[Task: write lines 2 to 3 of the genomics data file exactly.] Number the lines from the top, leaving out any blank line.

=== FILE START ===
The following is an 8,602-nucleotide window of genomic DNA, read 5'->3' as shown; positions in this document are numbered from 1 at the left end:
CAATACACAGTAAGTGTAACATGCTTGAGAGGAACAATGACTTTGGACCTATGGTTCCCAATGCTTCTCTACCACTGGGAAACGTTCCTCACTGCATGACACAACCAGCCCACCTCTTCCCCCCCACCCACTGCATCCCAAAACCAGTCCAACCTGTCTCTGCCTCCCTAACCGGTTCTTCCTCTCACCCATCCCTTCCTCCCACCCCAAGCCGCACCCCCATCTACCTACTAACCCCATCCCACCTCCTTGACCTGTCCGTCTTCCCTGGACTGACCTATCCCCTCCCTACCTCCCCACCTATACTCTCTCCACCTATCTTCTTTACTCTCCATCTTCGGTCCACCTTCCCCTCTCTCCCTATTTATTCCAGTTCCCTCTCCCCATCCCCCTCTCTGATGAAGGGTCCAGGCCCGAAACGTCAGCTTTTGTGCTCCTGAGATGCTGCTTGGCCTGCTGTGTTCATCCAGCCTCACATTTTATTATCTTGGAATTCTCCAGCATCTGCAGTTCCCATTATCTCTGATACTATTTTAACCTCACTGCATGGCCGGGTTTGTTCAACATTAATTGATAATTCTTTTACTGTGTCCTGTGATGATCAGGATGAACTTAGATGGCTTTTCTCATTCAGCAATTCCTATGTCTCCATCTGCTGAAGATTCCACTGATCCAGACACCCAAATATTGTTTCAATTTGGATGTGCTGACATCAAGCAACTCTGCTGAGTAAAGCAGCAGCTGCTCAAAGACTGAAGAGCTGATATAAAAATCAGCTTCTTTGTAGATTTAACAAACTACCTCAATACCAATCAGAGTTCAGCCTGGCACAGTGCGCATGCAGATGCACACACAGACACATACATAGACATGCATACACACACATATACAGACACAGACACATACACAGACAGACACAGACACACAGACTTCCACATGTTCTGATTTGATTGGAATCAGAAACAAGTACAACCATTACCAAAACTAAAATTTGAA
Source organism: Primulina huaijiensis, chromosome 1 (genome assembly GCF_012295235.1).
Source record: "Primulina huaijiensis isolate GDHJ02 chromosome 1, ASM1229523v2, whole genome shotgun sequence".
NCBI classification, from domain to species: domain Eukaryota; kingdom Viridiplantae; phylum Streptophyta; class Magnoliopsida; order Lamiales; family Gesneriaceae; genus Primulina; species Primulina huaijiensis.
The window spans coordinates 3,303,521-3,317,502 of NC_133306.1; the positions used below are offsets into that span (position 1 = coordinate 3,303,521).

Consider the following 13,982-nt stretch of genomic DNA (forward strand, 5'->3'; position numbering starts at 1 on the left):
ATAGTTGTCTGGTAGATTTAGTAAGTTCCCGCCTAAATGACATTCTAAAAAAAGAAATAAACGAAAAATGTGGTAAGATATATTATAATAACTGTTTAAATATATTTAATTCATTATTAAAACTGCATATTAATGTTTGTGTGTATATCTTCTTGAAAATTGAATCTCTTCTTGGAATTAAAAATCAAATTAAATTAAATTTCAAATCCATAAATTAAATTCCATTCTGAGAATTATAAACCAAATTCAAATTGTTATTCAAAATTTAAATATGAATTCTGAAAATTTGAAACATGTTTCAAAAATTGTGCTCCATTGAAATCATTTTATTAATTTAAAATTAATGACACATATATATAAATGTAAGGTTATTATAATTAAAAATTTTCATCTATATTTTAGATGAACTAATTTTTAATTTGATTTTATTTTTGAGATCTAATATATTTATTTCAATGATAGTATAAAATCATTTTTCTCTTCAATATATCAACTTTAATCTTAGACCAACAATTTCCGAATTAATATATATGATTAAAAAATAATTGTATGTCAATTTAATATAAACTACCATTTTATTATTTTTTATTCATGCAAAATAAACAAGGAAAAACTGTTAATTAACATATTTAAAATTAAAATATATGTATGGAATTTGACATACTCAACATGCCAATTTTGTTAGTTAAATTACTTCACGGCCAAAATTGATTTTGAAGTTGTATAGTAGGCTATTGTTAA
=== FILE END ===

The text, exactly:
CAATACACAGTAAGTGTAACATGCTTGAGAGGAACAATGACTTTGGACCTATGGTTCCCAATGCTTCTCTACCACTGGGAAACGTTCCTCACTGCATGACACAACCAGCCCACCTCTTCCCCCCCACCCACTGCATCCCAAAACCAGTCCAACCTGTCTCTGCCTCCCTAACCGGTTCTTCCTCTCACCCATCCCTTCCTCCCACCCCAAGCCGCACCCCCATCTACCTACTAACCCCATCCCACCTCCTTGACCTGTCCGTCTTCCCTGGACTGACCTATCCCCTCCCTACCTCCCCACCTATACTCTCTCCACCTATCTTCTTTACTCTCCATCTTCGGTCCACCTTCCCCTCTCTCCCTATTTATTCCAGTTCCCTCTCCCCATCCCCCTCTCTGATGAAGGGTCCAGGCCCGAAACGTCAGCTTTTGTGCTCCTGAGATGCTGCTTGGCCTGCTGTGTTCATCCAGCCTCACATTTTATTATCTTGGAATTCTCCAGCATCTGCAGTTCCCATTATCTCTGATACTATTTTAACCTCACTGCATGGCCGGGTTTGTTCAACATTAATTGATAATTCTTTTACTGTGTCCTGTGATGATCAGGATGAACTTAGATGGCTTTTCTCATTCAGCAATTCCTATGTCTCCATCTGCTGAAGATTCCACTGATCCAGACACCCAAATATTGTTTCAATTTGGATGTGCTGACATCAAGCAACTCTGCTGAGTAAAGCAGCAGCTGCTCAAAGACTGAAGAGCTGATATAAAAATCAGCTTCTTTGTAGATTTAACAAACTACCTCAATACCAATCAGAGTTCAGCCTGGCACAGTGCGCATGCAGATGCACACACAGACACATACATAGACATGCATACACACACATATACAGACACAGACACATACACAGACAGACACAGACACACAGACTTCCACATGTTCTGATTTGATTGGAATCAGAAACAAGTACAACCATTACCAAAACTAAAATTTGAA
Source organism: Primulina huaijiensis, chromosome 1 (genome assembly GCF_012295235.1).